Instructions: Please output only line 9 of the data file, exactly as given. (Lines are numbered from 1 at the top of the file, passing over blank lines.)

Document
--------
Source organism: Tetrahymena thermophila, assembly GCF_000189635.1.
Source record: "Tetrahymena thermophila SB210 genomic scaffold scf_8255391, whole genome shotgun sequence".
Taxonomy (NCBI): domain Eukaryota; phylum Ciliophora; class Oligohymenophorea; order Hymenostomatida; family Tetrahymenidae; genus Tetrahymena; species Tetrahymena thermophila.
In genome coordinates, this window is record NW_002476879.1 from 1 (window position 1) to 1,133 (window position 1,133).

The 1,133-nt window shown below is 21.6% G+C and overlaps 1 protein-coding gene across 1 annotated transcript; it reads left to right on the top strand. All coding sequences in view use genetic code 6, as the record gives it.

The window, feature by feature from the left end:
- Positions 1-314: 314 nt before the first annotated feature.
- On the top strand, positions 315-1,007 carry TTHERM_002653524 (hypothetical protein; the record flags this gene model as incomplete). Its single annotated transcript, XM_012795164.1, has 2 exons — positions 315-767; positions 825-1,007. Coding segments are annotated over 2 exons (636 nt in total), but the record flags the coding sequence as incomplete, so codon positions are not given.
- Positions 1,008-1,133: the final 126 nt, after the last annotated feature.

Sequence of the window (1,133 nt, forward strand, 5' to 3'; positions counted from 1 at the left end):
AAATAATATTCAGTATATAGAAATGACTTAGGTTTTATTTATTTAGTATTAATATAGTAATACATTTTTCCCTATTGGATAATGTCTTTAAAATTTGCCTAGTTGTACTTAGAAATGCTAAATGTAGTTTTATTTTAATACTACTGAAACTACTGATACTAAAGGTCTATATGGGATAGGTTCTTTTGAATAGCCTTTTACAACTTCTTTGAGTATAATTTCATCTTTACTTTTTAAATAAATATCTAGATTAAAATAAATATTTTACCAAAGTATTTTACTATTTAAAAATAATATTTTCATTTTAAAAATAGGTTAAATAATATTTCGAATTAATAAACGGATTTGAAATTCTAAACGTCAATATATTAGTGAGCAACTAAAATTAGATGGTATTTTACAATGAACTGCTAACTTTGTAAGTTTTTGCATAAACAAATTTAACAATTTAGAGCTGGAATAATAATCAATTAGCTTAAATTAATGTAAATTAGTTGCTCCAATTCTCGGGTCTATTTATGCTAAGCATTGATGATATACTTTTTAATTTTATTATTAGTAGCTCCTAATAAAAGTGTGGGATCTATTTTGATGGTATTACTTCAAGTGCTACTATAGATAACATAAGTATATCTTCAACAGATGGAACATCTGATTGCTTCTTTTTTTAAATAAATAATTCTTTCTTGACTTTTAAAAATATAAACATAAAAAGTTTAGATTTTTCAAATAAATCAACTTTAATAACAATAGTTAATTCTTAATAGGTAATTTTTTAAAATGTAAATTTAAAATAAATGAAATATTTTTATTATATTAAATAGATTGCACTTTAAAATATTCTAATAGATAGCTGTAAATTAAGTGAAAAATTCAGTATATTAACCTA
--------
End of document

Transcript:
- Positions 1,008-1,133: the final 126 nt, after the last annotated feature.